I'm not saying everyone does it but... everyone does it. We've all proven our point, at one time or another, to a skeptical business person or developer by sending the trivial-but-hard-to-ignore link containing a <script>alert('Vulnerable+to+XSS' )</script> variant. Don't deny it, you know you have.

So what's the end result of all this alert() training? "There was no popup, therefore it's a false positive."  I have heard this more times than I want to admit. When I hear this, I have to sit back and wonder where we went wrong. When did that (business security consultant|developer|manager) become a dog salivating for another alert? When did I let it happen?

At this point you of course have to prove it's somehow dangerous, which means taking time to make the alert work or some sexier attack. Did the developers clobber alert() for some reason (Facebook), or does it need a simple tweak? Who knows... the point is, it takes time. The guy that can fix it didn't just look the source and say "oh crap, the kitchen sink is making it through unfiltered" simply because he didn't get smacked in the face with an alert box.

So what do we do? Well, there's no going back in time... but consider using other examples when you can. Liberal use of the <blink> and <marquee> tags with a "business has closed due to pending litigation" message or a redirect to a competitor's website will often do just as well. Or maybe someone should make an injectable version of jsAscii that replaces all the images on a page (that would be pretty sweet).

So stop demonstrating XSS with alerts and stop being lazy. Mix it up a little and give some different examples--in the end it will make all of our lives easier, our sites more secure, and just may stop that infamous developer who thinks the fix is to filter out the word 'alert'...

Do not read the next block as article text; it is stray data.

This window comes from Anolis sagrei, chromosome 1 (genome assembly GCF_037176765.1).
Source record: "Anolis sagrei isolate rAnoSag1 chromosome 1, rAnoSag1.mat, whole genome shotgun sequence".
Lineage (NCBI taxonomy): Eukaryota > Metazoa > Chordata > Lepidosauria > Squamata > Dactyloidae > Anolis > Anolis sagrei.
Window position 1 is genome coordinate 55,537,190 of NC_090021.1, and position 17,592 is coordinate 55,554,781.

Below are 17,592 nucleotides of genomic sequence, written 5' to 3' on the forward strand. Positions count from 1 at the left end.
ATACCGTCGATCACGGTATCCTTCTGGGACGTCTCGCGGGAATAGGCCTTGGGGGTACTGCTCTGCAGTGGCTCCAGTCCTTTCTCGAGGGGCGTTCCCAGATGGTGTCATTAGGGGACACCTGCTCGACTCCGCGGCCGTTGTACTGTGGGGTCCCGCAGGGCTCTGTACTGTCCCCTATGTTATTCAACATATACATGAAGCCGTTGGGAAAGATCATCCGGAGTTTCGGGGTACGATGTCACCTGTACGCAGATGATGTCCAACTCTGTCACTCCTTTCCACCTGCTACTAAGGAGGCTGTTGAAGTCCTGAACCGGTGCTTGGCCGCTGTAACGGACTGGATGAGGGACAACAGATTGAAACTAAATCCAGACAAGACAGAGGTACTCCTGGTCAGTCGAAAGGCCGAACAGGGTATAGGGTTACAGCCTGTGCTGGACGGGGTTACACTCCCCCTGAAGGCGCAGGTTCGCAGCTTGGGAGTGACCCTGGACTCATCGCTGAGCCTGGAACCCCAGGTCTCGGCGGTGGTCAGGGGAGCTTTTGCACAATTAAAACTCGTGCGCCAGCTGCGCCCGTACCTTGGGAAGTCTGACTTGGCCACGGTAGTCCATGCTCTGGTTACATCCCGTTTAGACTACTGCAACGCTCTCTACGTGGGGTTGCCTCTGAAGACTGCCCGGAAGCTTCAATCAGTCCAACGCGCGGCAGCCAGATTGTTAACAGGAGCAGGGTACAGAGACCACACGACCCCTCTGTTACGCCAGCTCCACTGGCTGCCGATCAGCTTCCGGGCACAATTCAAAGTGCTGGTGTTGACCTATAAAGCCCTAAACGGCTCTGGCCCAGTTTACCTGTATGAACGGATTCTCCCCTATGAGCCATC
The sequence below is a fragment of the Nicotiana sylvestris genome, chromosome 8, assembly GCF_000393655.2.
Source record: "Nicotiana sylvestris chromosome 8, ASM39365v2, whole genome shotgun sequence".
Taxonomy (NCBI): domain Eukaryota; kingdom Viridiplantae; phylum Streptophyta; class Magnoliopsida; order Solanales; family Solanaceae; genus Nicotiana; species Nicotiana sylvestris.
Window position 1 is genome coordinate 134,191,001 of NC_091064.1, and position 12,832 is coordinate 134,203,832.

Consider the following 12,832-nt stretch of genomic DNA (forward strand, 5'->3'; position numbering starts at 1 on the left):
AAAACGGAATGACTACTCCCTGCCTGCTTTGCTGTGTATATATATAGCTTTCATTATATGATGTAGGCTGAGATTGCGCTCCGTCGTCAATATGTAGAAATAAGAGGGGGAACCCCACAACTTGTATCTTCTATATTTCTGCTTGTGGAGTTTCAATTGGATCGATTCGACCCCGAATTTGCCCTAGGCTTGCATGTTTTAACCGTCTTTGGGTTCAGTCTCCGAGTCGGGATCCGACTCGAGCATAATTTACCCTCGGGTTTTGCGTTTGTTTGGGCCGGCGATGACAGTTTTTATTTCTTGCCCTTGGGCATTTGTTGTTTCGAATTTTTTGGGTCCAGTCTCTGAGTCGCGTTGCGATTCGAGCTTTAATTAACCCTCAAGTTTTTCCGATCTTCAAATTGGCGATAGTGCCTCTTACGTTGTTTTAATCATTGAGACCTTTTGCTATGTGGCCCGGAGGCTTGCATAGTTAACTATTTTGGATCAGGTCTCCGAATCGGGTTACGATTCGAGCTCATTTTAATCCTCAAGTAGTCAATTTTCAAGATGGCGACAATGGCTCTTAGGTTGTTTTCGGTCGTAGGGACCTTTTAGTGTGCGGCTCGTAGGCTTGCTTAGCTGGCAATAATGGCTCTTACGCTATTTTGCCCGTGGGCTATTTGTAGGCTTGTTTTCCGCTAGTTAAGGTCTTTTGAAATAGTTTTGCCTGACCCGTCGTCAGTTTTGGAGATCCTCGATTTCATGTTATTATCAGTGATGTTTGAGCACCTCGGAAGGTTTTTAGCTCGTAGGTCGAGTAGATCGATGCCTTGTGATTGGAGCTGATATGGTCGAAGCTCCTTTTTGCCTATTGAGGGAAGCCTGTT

One vulnerability can be your downfall

Court papers recently filed in conjunction with the indictment of Albert Gonzalez reveal that SQL Injection attacks were behind the data breach that allowed hackers to steal massive amounts of data from Heartland Payment Systems, TJX, and other businesses. Over 130 million credit and debit card numbers were ultimately obtained, all because of the failure in a web application to properly validate user-supplied data. The level of knowledge required to enact such devastating attacks continues to plummet, and the criminal desire behind them continues to rise. It's amazing what could have been prevented with proper application security in place.



This attack also perfectly illustrates how exploitation techniques have changed in just the past few past years. Once upon a time, hackers were content to steal the data from a database and then leave. Now, they infect the system with malicious software and perpetuate attacks across a much larger time frame, exponentially escalating the damage. The harm that can come from one relatively simple exploitable hole is phenomenal. Keeping your web applications secure has never been more important.  



Jessica Biel ‘most dangerous’ celebebrity search name

Jessica Biel is the most dangerous celebrity on the Internet, at least as far as searches go. According to McAfee, a whopping 20% of searches for Jessica Biel images, videos, and dowloads lead to sites that contain malicious software of one type or another.  It might not be very sophisticated, but it's certainly effective. Cybercriminals are masters of manipulation if nothing else. As long as users are 'too quick to click,' as the expression goes, this type of attack will continue to entice large numbers of victims into downloading malware and infecting their systems.



Labels: Malware

ASC Products are "Production Ready"

A recent blog post from Jeremiah Grossman caused a bit of discussion this past week. Jeremiah was trying to create a much needed chart showing all the different vendors who have an application scanning offering be it SaaS or a product, and be it dynamic scanning or static/source scanning. WAF vendors were not included. He rated each offering against a set of criteria. One criteria "Production Safe" struck me as a vague metric. Certainly scanning production systems has additional challenges that scanning internal test systems do not. How easily a product can be configured to overcome these challenges is critical. However, there was no clarification about how the chart defined "Production Safe."

In the comments of the post, Jeremiah stated: